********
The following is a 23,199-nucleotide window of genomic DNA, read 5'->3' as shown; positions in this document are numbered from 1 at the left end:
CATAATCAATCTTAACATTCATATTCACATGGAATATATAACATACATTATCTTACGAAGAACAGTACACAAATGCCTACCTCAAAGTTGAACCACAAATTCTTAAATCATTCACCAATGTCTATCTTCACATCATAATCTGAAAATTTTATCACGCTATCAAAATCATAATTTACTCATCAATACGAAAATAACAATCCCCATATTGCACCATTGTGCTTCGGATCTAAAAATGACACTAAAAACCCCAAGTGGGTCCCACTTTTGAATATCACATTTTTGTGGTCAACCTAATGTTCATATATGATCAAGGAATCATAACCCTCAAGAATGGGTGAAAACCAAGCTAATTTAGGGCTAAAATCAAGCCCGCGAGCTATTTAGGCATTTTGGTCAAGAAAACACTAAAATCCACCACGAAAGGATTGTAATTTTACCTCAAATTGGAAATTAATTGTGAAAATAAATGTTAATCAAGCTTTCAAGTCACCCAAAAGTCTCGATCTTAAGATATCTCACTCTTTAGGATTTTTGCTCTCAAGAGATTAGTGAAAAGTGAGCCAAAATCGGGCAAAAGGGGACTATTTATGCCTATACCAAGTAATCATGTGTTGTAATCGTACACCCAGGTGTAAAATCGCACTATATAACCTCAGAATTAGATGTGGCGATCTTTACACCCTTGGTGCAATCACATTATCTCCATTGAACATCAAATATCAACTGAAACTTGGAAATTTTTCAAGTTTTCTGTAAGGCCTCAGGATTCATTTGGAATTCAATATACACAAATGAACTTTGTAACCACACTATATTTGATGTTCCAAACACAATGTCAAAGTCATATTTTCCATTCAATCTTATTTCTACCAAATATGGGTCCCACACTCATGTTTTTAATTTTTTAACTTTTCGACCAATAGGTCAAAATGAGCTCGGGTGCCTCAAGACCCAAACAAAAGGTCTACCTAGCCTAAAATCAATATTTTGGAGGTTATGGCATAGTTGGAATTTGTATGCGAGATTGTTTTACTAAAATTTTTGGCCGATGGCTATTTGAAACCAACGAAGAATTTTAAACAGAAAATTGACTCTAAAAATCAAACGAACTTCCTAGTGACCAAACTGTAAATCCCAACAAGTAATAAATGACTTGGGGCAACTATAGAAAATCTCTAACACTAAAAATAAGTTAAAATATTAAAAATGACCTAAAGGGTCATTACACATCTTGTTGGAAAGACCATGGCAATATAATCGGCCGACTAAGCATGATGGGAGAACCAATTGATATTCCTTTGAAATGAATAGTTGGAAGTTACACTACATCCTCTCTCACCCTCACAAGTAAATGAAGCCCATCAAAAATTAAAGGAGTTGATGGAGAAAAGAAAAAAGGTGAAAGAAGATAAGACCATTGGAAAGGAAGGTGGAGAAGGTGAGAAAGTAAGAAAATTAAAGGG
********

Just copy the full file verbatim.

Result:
The following is a 23,199-nucleotide window of genomic DNA, read 5'->3' as shown; positions in this document are numbered from 1 at the left end:
CATAATCAATCTTAACATTCATATTCACATGGAATATATAACATACATTATCTTACGAAGAACAGTACACAAATGCCTACCTCAAAGTTGAACCACAAATTCTTAAATCATTCACCAATGTCTATCTTCACATCATAATCTGAAAATTTTATCACGCTATCAAAATCATAATTTACTCATCAATACGAAAATAACAATCCCCATATTGCACCATTGTGCTTCGGATCTAAAAATGACACTAAAAACCCCAAGTGGGTCCCACTTTTGAATATCACATTTTTGTGGTCAACCTAATGTTCATATATGATCAAGGAATCATAACCCTCAAGAATGGGTGAAAACCAAGCTAATTTAGGGCTAAAATCAAGCCCGCGAGCTATTTAGGCATTTTGGTCAAGAAAACACTAAAATCCACCACGAAAGGATTGTAATTTTACCTCAAATTGGAAATTAATTGTGAAAATAAATGTTAATCAAGCTTTCAAGTCACCCAAAAGTCTCGATCTTAAGATATCTCACTCTTTAGGATTTTTGCTCTCAAGAGATTAGTGAAAAGTGAGCCAAAATCGGGCAAAAGGGGACTATTTATGCCTATACCAAGTAATCATGTGTTGTAATCGTACACCCAGGTGTAAAATCGCACTATATAACCTCAGAATTAGATGTGGCGATCTTTACACCCTTGGTGCAATCACATTATCTCCATTGAACATCAAATATCAACTGAAACTTGGAAATTTTTCAAGTTTTCTGTAAGGCCTCAGGATTCATTTGGAATTCAATATACACAAATGAACTTTGTAACCACACTATATTTGATGTTCCAAACACAATGTCAAAGTCATATTTTCCATTCAATCTTATTTCTACCAAATATGGGTCCCACACTCATGTTTTTAATTTTTTAACTTTTCGACCAATAGGTCAAAATGAGCTCGGGTGCCTCAAGACCCAAACAAAAGGTCTACCTAGCCTAAAATCAATATTTTGGAGGTTATGGCATAGTTGGAATTTGTATGCGAGATTGTTTTACTAAAATTTTTGGCCGATGGCTATTTGAAACCAACGAAGAATTTTAAACAGAAAATTGACTCTAAAAATCAAACGAACTTCCTAGTGACCAAACTGTAAATCCCAACAAGTAATAAATGACTTGGGGCAACTATAGAAAATCTCTAACACTAAAAATAAGTTAAAATATTAAAAATGACCTAAAGGGTCATTACACATCTTGTTGGAAAGACCATGGCAATATAATCGGCCGACTAAGCATGATGGGAGAACCAATTGATATTCCTTTGAAATGAATAGTTGGAAGTTACACTACATCCTCTCTCACCCTCACAAGTAAATGAAGCCCATCAAAAATTAAAGGAGTTGATGGAGAAAAGAAAAAAGGTGAAAGAAGATAAGACCATTGGAAAGGAAGGTGGAGAAGGTGAGAAAGTAAGAAAATTAAAGGG